For six generations and counting, the family farms that make up Yakima Chief Hops have been driven by the desire to help the entire community thrive by constantly improving beer’s greatest ingredient, the hop.
Good Beer Hunting writes on the mobile canning revolution that ushered in the new wave of small breweries canning there releases:
Ever since Oskar Blues’ Dale Katechis dropped his eponymous Pale Ale into aluminum back in 2002, the packaging format has slowly crept into territory owned by bottled 12-oz. six packs and 22-oz. bombers. Even the ubiquitous growler is making way for metal. The development of compact sealers introduced the market to “crowlers”—a technology developed by can manufacturing giant Ball and pioneered by Oskar Blues, who also acts as the machine’s distributor. Just like with regular-sized cans, the lightweight and recyclable nature of these 32-oz. containers is pushing the popularity of traditional glass flagons to the side.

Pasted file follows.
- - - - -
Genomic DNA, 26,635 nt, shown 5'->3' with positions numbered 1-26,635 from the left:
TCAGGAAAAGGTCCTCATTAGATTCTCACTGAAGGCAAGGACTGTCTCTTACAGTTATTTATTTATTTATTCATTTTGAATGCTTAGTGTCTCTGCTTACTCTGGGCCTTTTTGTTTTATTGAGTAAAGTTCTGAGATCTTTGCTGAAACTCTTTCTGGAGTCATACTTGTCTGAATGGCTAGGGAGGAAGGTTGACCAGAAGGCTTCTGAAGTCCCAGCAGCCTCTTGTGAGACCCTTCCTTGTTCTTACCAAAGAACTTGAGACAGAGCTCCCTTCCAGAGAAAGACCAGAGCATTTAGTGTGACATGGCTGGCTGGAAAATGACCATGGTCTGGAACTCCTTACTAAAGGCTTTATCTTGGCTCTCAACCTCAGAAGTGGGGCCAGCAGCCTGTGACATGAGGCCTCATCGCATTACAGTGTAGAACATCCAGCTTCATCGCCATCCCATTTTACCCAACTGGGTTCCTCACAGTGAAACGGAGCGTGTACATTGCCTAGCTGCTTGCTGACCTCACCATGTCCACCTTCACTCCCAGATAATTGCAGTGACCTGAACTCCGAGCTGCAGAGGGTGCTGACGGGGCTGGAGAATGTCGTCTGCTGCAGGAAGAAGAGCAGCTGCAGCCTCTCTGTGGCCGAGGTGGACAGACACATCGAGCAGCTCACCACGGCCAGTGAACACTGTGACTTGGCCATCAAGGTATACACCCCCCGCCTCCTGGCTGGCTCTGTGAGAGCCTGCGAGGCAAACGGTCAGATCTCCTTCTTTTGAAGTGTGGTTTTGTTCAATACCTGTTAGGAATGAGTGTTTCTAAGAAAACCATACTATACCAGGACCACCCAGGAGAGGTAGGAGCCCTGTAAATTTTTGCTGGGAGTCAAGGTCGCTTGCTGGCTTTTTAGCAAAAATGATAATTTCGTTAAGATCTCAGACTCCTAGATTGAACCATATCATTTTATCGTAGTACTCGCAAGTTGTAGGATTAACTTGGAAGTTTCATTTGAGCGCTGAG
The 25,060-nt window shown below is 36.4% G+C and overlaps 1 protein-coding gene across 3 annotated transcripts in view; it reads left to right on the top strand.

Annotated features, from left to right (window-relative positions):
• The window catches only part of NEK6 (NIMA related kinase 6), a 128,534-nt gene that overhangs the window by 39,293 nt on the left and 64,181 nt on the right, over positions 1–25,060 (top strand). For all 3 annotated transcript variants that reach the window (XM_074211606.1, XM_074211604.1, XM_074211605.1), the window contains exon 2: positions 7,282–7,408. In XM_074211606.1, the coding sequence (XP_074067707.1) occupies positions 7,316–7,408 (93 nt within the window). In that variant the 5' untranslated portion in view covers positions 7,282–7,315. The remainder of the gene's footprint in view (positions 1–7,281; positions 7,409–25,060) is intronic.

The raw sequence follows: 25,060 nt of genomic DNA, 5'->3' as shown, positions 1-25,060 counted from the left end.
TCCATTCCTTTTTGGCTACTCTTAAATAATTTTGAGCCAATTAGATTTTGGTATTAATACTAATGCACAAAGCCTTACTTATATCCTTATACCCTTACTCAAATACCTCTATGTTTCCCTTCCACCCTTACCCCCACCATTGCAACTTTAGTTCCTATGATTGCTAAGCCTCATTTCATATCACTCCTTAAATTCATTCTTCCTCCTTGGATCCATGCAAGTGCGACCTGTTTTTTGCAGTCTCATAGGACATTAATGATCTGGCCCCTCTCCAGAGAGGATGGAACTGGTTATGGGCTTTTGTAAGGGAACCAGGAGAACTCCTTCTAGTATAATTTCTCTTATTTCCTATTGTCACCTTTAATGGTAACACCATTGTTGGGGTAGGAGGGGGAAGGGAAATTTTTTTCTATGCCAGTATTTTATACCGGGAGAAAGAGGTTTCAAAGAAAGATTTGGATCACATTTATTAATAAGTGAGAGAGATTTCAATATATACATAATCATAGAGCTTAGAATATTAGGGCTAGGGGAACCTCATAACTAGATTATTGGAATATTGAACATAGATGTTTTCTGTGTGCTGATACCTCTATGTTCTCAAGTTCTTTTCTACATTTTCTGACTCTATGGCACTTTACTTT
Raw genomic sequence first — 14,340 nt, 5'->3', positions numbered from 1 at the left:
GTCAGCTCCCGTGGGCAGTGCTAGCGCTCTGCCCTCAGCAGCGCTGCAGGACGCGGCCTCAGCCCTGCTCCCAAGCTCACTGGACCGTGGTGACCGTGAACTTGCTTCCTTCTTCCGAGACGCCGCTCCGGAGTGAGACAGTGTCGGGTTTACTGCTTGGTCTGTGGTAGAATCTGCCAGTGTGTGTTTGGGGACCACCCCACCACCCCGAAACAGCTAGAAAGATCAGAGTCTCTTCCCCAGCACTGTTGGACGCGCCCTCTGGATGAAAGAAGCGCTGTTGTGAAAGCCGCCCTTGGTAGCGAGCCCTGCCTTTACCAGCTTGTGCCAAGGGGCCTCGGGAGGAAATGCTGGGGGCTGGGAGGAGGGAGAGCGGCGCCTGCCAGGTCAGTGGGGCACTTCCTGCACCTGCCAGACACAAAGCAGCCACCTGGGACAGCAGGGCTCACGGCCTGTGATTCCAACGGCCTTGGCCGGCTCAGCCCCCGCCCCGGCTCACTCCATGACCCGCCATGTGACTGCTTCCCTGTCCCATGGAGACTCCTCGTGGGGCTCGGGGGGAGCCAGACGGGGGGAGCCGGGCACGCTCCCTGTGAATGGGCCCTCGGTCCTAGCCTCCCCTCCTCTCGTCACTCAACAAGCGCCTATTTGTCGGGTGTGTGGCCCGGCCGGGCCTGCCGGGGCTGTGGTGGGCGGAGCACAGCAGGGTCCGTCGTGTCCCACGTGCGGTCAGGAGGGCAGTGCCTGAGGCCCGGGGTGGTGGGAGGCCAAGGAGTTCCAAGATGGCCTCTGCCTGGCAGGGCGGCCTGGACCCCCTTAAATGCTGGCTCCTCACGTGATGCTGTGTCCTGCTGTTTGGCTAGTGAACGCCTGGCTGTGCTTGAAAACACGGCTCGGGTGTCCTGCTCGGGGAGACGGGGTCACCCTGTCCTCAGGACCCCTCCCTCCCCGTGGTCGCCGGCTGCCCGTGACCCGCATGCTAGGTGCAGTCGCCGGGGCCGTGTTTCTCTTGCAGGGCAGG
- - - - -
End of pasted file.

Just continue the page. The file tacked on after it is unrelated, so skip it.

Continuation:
But something that’s changed dramatically over the past decade or so is the consumer perception surrounding the quality of canned products. Even in the early 21st century, many beer drinkers—especially the early adopters of craft—considered cans to be inferior to bottles. These containers were the hallmark of mass-produced light Lagers, after all. (As it turns out, many craft diehards are coming around to that style as well.) Even folks like Katechis were worried—he admitted in a 2012 interview with CNBC that cans would be perceived as a “gimmick.” Those fears, with time, were ultimately unfounded.
The idea is interesting — especially considering the pub is in the heart of the London financial district. Fluctuating prices of a beer based on the FTSE financial index. The price of the beer called Hop Exchange goes up as the FTSE 100 goes up. When it has a bad day, the price comes down.
Link: American Craft Beer
Ever thought that the lines for beer releases are out of hand? Dave Powers takes a humorous look at the phenomenon in McSweeney’s.